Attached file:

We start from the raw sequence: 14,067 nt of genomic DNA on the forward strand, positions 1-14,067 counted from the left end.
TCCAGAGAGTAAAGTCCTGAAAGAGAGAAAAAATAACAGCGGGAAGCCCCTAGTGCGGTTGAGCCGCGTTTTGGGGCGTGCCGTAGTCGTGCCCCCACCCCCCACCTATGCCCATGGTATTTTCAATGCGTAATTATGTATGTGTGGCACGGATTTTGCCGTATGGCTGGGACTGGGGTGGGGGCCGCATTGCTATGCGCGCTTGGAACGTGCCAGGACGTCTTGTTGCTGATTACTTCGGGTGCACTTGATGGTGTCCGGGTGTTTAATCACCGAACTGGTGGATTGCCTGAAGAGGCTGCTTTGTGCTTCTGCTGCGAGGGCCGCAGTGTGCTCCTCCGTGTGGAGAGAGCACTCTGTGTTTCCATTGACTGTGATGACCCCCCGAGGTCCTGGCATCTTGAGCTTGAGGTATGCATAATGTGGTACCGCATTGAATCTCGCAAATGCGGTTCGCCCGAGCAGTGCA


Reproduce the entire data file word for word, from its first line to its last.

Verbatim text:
We start from the raw sequence: 14,067 nt of genomic DNA on the forward strand, positions 1-14,067 counted from the left end.
TCCAGAGAGTAAAGTCCTGAAAGAGAGAAAAAATAACAGCGGGAAGCCCCTAGTGCGGTTGAGCCGCGTTTTGGGGCGTGCCGTAGTCGTGCCCCCACCCCCCACCTATGCCCATGGTATTTTCAATGCGTAATTATGTATGTGTGGCACGGATTTTGCCGTATGGCTGGGACTGGGGTGGGGGCCGCATTGCTATGCGCGCTTGGAACGTGCCAGGACGTCTTGTTGCTGATTACTTCGGGTGCACTTGATGGTGTCCGGGTGTTTAATCACCGAACTGGTGGATTGCCTGAAGAGGCTGCTTTGTGCTTCTGCTGCGAGGGCCGCAGTGTGCTCCTCCGTGTGGAGAGAGCACTCTGTGTTTCCATTGACTGTGATGACCCCCCGAGGTCCTGGCATCTTGAGCTTGAGGTATGCATAATGTGGTACCGCATTGAATCTCGCAAATGCGGTTCGCCCGAGCAGTGCA